A University of Nebraska-Lincoln associate professor was given a personal invitation to meet President Obama following a speech in Omaha Wednesday because of her staunch anti-gun activism.
The woman, Amanda Gailey, an English professor, is also the director of a group known as Nebraskans Against Gun Violence, according to her Facebook profile.
In addition to her anti-gun position, Gailey doesn’t appear to be much of a fan of law enforcement either.
In a public post on her Facebook page dated Dec. 28, 2015, less than a month before she met the president and the same day it was revealed that a Cleveland police officer would not face charges in the shooting death of Tamir Rice, Gailey unleashed a profanity-laced diatribe cursing the police, the National Rifle Association, prosecutors and others.
“F**k police officers who undertook a job that carries inherent risk but think any perceived threat to them whatsoever justifies instantaneous lethal force,” she wrote.
“F**k police officers who pull up as close as possible to an alleged threat so that they can execute the person as quickly as possible without assessing the situation first.”
That version of Gailey did not quite sound like the person who told the Lincoln Journal Star on Tuesday how excited she was to meet the president the following day.
“I think it’s just wonderful that Obama has made this a policy priority,” she told the Journal Star. “I hope that it results in bringing this issue to the forefront of the political conversation in our state as the legislative session begins.”
The Journal Star reported that Gailey was among 10 members of Nebraskans Against Gun Violence who received a personal invitation from the White House to attend the speech at the Baxter Arena, but Gailey was the only one of them asked to meet Obama himself.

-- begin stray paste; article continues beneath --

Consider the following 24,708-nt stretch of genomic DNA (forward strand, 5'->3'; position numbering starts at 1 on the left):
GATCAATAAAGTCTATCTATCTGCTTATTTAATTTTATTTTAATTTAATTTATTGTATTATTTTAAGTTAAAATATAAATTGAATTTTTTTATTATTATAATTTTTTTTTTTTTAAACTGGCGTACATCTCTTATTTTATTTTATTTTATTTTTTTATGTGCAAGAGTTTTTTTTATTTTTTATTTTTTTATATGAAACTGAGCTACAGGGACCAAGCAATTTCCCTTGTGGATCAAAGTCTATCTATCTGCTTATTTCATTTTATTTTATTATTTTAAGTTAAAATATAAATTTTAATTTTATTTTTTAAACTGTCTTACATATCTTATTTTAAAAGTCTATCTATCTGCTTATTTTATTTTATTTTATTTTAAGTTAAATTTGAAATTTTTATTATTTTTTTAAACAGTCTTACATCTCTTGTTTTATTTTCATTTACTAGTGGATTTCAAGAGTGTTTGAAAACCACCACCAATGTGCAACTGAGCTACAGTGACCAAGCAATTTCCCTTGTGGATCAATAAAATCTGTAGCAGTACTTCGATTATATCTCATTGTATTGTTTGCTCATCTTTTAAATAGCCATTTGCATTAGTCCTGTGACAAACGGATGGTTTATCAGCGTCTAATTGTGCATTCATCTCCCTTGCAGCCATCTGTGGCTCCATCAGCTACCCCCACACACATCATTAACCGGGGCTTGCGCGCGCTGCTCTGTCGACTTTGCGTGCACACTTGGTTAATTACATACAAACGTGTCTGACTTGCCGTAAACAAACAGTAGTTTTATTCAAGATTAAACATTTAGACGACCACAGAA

She told the Journal Star Obama’s decision to expand the amount of gun vendors who have to conduct background checks was “really important mostly because they have put the issue forward as a major policy point.”
Perhaps the White House should have done a more thorough background check on the teacher it invited to meet the president.
As is known from how it vets immigrants, like the San Bernardino terrorist Tashfeen Malik, the administration isn’t big on checking social media profiles, but it might be a good idea to start making a point of it.
On Wednesday evening, I personally posted on the Facebook page of Nebraskans Against Gun Violence to ask if Gailey had made derogatory statements against the police, to which page administrators quickly replied “No.”
Minutes later I posted a screenshot of the comments and asked if the writer of those comments and the woman who met the president were not, in fact, one in the same.
Rather than reply, the page administrator’s deleted all of our correspondence, including the picture, and blocked me from the page.
BizPac Review reached out to Gailey as well via her Facebook page but have yet to hear back.
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